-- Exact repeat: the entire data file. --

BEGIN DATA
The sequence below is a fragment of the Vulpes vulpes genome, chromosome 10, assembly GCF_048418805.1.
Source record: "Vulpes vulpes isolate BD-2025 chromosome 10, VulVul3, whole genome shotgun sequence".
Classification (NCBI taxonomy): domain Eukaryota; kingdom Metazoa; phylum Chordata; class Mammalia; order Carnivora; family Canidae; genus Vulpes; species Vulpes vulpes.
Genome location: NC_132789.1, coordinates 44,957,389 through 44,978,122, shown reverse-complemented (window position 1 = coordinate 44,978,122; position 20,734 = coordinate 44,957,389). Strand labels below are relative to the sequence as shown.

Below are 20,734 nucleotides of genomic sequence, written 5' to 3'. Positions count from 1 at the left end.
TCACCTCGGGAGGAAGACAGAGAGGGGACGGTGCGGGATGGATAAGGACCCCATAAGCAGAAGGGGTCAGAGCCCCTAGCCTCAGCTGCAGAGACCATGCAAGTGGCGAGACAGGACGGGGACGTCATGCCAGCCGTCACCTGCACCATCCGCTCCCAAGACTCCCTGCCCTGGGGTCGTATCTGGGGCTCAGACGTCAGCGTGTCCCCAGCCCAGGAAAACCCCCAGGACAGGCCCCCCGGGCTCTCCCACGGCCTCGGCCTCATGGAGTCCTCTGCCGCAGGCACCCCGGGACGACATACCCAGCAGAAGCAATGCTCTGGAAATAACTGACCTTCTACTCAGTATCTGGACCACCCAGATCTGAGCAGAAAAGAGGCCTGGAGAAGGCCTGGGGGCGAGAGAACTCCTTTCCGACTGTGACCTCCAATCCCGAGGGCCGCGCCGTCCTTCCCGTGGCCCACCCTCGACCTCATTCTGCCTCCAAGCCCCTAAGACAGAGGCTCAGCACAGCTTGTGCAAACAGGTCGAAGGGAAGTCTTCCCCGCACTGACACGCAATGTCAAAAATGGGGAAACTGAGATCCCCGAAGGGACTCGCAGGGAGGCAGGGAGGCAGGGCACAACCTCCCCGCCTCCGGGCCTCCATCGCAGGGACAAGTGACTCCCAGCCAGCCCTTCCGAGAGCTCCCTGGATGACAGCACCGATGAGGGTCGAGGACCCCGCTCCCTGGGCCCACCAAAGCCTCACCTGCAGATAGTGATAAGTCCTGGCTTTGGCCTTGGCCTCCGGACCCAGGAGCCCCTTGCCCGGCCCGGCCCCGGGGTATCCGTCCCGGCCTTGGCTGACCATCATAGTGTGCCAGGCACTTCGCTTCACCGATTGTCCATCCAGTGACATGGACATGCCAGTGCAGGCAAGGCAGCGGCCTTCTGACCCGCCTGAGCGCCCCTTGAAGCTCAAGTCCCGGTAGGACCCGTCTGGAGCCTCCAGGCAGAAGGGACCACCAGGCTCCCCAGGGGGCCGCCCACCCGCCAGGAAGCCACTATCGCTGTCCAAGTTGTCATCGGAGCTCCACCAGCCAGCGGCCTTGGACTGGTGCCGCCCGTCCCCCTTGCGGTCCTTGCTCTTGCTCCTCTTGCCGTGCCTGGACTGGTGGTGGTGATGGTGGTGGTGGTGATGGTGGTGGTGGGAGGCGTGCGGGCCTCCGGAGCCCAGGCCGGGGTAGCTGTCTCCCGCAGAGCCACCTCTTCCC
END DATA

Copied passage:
The sequence below is a fragment of the Vulpes vulpes genome, chromosome 10, assembly GCF_048418805.1.
Source record: "Vulpes vulpes isolate BD-2025 chromosome 10, VulVul3, whole genome shotgun sequence".
Classification (NCBI taxonomy): domain Eukaryota; kingdom Metazoa; phylum Chordata; class Mammalia; order Carnivora; family Canidae; genus Vulpes; species Vulpes vulpes.
Genome location: NC_132789.1, coordinates 44,957,389 through 44,978,122, shown reverse-complemented (window position 1 = coordinate 44,978,122; position 20,734 = coordinate 44,957,389). Strand labels below are relative to the sequence as shown.

Below are 20,734 nucleotides of genomic sequence, written 5' to 3'. Positions count from 1 at the left end.
TCACCTCGGGAGGAAGACAGAGAGGGGACGGTGCGGGATGGATAAGGACCCCATAAGCAGAAGGGGTCAGAGCCCCTAGCCTCAGCTGCAGAGACCATGCAAGTGGCGAGACAGGACGGGGACGTCATGCCAGCCGTCACCTGCACCATCCGCTCCCAAGACTCCCTGCCCTGGGGTCGTATCTGGGGCTCAGACGTCAGCGTGTCCCCAGCCCAGGAAAACCCCCAGGACAGGCCCCCCGGGCTCTCCCACGGCCTCGGCCTCATGGAGTCCTCTGCCGCAGGCACCCCGGGACGACATACCCAGCAGAAGCAATGCTCTGGAAATAACTGACCTTCTACTCAGTATCTGGACCACCCAGATCTGAGCAGAAAAGAGGCCTGGAGAAGGCCTGGGGGCGAGAGAACTCCTTTCCGACTGTGACCTCCAATCCCGAGGGCCGCGCCGTCCTTCCCGTGGCCCACCCTCGACCTCATTCTGCCTCCAAGCCCCTAAGACAGAGGCTCAGCACAGCTTGTGCAAACAGGTCGAAGGGAAGTCTTCCCCGCACTGACACGCAATGTCAAAAATGGGGAAACTGAGATCCCCGAAGGGACTCGCAGGGAGGCAGGGAGGCAGGGCACAACCTCCCCGCCTCCGGGCCTCCATCGCAGGGACAAGTGACTCCCAGCCAGCCCTTCCGAGAGCTCCCTGGATGACAGCACCGATGAGGGTCGAGGACCCCGCTCCCTGGGCCCACCAAAGCCTCACCTGCAGATAGTGATAAGTCCTGGCTTTGGCCTTGGCCTCCGGACCCAGGAGCCCCTTGCCCGGCCCGGCCCCGGGGTATCCGTCCCGGCCTTGGCTGACCATCATAGTGTGCCAGGCACTTCGCTTCACCGATTGTCCATCCAGTGACATGGACATGCCAGTGCAGGCAAGGCAGCGGCCTTCTGACCCGCCTGAGCGCCCCTTGAAGCTCAAGTCCCGGTAGGACCCGTCTGGAGCCTCCAGGCAGAAGGGACCACCAGGCTCCCCAGGGGGCCGCCCACCCGCCAGGAAGCCACTATCGCTGTCCAAGTTGTCATCGGAGCTCCACCAGCCAGCGGCCTTGGACTGGTGCCGCCCGTCCCCCTTGCGGTCCTTGCTCTTGCTCCTCTTGCCGTGCCTGGACTGGTGGTGGTGATGGTGGTGGTGGTGATGGTGGTGGTGGGAGGCGTGCGGGCCTCCGGAGCCCAGGCCGGGGTAGCTGTCTCCCGCAGAGCCACCTCTTCCC